9 West 53rd Street
Patent Pending for drinks with clients
Guide your colleagues into a turquoise booth at Patent Pending, a sophisticated speakeasy-style bar hidden beneath a coffee shop in the NoMad district’s Radio Wave Building, where Nikola Tesla once lived. Most of the cocktails are appropriately themed – Light Me Up, for example – and the space buzzes with exclusivity. If you’re trying to impress, this is the spot.
49 West 27th Street
If you have a couple of hours…
Squeeze in some shopping at one of New York’s newish department stores. Women should head to the marble-and-glass palace of Barneys Downtown (101 7th Avenue), which is a less crowded version of the Madison Avenue classic. Men can make their way to the Nordstrom Men’s Store (235 West 57th Street), which opened this April and offers everything from Topman to $US3760 Givenchy evening jackets.
If you have half a day…
The Museum of Modern Art is justly revered but MoMA PS1 (22-25 Jackson Avenue, Long Island City) is even better. A converted public school, this satellite museum houses extraordinary solo shows and sprawling artist retrospectives. James Turrell’s Meeting – a small chamber open to the big blue sky – is one of the most beautiful site-specific installations in America.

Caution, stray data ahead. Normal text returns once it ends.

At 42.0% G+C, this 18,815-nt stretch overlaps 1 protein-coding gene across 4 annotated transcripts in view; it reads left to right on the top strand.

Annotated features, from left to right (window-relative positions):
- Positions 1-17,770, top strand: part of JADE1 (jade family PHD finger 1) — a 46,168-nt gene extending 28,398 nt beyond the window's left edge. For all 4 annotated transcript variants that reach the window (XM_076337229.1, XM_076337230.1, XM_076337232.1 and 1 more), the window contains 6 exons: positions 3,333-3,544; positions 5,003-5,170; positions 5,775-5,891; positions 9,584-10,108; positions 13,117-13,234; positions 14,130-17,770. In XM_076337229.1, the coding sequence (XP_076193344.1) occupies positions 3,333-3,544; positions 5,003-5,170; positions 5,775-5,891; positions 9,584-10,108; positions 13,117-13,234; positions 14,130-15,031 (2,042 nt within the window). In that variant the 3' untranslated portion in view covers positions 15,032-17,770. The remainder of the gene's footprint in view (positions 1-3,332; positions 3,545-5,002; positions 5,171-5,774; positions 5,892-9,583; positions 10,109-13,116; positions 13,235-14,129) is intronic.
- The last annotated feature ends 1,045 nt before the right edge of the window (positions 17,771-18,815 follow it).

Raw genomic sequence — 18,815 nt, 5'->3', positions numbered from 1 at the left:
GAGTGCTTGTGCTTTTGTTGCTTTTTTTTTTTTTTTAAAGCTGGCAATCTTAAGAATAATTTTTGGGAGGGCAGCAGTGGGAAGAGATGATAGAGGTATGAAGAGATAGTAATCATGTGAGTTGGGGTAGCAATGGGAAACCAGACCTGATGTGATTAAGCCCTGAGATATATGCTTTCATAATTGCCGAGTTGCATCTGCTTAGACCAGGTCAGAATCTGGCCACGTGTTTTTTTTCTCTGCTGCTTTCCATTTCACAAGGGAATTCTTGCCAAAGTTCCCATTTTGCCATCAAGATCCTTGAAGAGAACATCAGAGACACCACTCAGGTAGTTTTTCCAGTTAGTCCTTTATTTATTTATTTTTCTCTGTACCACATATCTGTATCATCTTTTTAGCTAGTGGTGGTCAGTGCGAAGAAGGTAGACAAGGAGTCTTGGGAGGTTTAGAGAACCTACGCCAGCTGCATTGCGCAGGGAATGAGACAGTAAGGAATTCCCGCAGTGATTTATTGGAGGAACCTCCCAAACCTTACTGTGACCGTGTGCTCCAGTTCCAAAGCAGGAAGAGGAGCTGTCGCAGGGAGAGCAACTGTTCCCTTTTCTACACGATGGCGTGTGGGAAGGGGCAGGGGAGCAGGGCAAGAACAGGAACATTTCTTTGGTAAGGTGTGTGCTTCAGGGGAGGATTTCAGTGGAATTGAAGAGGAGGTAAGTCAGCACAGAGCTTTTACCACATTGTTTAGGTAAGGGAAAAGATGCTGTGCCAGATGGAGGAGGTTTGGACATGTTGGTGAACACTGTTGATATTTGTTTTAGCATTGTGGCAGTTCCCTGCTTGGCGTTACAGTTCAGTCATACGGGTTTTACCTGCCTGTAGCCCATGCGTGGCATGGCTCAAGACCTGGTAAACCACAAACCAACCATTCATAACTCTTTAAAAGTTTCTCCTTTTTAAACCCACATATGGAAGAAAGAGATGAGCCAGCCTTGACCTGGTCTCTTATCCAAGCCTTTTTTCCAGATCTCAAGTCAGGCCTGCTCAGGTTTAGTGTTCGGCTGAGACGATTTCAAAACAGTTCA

If you have a day…
The Storm King Art Center (1 Museum Road, New Windsor) is an Edenic parkland of green hills dotted with gargantuan sculptures that seem to have fallen from another planet. Catch the Metro-North train from Grand Central Terminal to Beacon then hail a taxi. Take a picnic with you. It’s definitely worth the effort.
If you have a weekend…
With its hydrangeas, Adirondack chairs and private helicopters swooping over sandy beaches, few places have achieved the prestige (and notoriety) of the Hamptons. Houses here will set you back millions but a two-day mini-break can be achieved for a more modest amount. Check in to the stunning Topping Rose House (1 Bridgehampton-Sag Harbor Turnpike), a restored 1842 mansion complete with a pool, gardens and Lexus cars “for your convenience”. Then head out to explore the neighbouring hamlets, which are filled with bookshops, fashion boutiques and antique shops. Try the clambake at Bay Kitchen Bar (39 Gann Road, East Hampton) or wander down an alley behind Polo Ralph Lauren for the lobster tacos at the Blue Parrot (33a South Main Street, East Hampton). Be sure to drive to the end of Montauk Point to appreciate the lighthouse. ￼